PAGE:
This page is based on the 1993 Jepson Manual.
Please see the Jepson eFlora for up-to-date information about California vascular plants.
|Jepson Flora Project: Jepson Interchange|
|TREATMENT FROM THE JEPSON MANUAL||
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Jepson Interchange (more information)
©Copyright 1993 by the Regents of the University of California
Print edition is available from the University of California Press
|The second edition of The Jepson Manual (2012) is available from the University of California Press|
|See also the Jepson eFlora, which parallels the Second Edition|
Stem extremely pliable; bark smooth, leather-like
Leaves simple, alternate or opposite; stipules 0; blade entire
Inflorescence: cluster, raceme, umbel, or flower solitary
Flower bisexual; calyx corolla-like, shallowly 4-lobed; corolla 0 or inconspicuous; stamens 4 and alternate calyx lobes or 8, inserted on calyx; disk-like nectary often present; pistil 1, ovary superior, chamber 1, ovule 1
Fruit: drupe or nut
Genera in family: 50 genera, 500 species: worldwide, especially Australia, tropical Africa. Some cultivated (Daphne ).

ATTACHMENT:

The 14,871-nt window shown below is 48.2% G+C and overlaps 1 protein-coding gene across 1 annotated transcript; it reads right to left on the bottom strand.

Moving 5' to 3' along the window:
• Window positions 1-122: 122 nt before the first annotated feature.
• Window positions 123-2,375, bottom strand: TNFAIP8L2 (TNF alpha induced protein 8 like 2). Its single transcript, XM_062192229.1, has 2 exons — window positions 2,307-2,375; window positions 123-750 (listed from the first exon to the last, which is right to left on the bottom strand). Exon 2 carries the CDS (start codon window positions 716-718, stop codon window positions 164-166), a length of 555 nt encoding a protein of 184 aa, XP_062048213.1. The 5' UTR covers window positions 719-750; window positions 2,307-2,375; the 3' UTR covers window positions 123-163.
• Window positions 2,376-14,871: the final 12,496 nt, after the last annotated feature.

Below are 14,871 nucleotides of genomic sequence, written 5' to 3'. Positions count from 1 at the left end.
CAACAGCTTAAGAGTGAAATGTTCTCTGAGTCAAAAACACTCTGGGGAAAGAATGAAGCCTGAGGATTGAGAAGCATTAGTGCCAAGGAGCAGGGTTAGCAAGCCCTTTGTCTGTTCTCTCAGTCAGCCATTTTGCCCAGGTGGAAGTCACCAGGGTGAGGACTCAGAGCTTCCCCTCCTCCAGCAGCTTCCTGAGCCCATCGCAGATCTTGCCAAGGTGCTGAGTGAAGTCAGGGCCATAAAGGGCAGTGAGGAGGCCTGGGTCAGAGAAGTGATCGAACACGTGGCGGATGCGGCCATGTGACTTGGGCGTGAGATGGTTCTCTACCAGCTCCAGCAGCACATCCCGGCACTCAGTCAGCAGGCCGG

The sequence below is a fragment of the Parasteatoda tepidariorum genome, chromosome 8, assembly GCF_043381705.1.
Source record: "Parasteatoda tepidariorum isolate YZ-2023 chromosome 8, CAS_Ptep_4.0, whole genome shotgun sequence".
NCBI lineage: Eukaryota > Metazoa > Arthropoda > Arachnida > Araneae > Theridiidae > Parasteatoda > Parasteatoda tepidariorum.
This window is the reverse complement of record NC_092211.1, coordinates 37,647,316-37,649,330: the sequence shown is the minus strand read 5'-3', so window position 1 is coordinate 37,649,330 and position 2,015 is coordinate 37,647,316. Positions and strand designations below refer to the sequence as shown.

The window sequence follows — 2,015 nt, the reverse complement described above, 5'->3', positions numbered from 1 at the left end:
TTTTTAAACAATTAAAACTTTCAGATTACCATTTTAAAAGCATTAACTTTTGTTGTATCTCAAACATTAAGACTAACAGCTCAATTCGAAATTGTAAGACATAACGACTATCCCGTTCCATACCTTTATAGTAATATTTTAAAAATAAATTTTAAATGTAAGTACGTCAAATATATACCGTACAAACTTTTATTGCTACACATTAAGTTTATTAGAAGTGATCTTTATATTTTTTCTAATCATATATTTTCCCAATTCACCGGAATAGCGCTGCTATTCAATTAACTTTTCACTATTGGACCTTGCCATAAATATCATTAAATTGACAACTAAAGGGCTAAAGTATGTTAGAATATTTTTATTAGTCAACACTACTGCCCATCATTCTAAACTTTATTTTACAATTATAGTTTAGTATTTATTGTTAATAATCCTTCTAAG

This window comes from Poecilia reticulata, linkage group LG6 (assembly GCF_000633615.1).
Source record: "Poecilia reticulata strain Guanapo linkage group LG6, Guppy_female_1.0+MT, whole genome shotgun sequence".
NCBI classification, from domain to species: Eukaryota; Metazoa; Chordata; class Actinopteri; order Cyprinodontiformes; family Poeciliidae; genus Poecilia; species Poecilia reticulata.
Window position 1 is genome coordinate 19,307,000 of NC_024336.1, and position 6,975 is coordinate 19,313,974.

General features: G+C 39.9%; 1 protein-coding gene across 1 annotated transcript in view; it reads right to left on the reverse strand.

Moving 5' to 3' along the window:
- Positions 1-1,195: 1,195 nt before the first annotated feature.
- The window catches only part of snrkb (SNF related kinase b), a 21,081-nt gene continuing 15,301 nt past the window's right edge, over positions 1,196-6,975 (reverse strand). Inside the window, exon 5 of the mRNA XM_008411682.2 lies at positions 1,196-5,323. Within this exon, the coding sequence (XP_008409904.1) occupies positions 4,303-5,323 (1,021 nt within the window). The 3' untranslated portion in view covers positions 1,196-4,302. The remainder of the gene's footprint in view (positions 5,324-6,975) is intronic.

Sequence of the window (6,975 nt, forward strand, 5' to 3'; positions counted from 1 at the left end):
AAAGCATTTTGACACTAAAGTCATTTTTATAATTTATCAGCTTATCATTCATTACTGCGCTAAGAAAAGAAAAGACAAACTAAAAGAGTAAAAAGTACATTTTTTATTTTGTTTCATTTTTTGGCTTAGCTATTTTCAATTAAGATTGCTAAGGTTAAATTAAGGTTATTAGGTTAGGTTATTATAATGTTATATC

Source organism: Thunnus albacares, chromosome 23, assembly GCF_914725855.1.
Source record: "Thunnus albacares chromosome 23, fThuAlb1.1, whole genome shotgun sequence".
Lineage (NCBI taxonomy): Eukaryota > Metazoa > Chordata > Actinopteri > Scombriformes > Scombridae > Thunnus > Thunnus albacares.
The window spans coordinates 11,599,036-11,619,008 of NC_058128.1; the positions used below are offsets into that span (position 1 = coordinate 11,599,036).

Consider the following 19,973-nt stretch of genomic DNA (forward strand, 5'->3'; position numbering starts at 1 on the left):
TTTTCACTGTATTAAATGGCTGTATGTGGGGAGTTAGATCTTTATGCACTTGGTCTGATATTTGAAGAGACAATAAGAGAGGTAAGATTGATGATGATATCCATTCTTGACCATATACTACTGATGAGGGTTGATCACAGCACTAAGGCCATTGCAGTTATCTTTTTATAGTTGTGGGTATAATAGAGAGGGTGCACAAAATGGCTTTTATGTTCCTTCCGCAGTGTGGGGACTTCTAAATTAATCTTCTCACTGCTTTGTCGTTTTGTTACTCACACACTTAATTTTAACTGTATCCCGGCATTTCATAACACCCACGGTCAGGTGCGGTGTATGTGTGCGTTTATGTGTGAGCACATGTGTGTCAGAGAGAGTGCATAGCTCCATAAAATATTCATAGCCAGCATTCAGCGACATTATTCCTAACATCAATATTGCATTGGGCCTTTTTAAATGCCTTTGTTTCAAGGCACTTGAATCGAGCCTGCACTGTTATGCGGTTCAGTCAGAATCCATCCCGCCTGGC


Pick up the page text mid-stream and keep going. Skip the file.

Stem < 3 m; bark smooth, dark brown
Inflorescence appearing before leaves, axillary and terminal clusters; flowers 23, pendent
Flower: calyx yellow; stamens 8, well exserted; style slender, > stamens
Species in genus: 2 species: CA, e North America
Etymology: (Greek: a fountain in Thebes)
See the CNPS Inventory for information about endangerment and rarity.
Leaf: petiole 35 mm; blade 37 cm, broadly elliptic to obovate
Fruit 810 mm, broadly elliptic to oblong in outline, green to light brown, infrequently produced
Ecology: UNCOMMON. Moist slopes in partial shade
Elevation: 50300 m.
Bioregional distribution: San Francisco Bay Area
Horticultural information: DRN, SHD: 17 &IRR: 14, 15, 16, 23, 24; DFCLT.
|YOU CAN HELP US make sure that our distributional information is correct and current. If you know that a plant occurs in a wild, reproducing state in a Jepson bioregion NOT highlighted on the map, please contact us with that information. Please realize that we cannot incorporate range extensions without access to a voucher specimen, which should (ultimately) be deposited in an herbarium. You can send the pressed, dried collection (with complete locality information indicated) to us (e-mail us for details) or refer us to an accessioned herbarium specimen. Non-occurrence of a plant in an indicated area is difficult to document, but we will especially value your input on those types of possible errors (see automatic conversion of distribution data to maps).|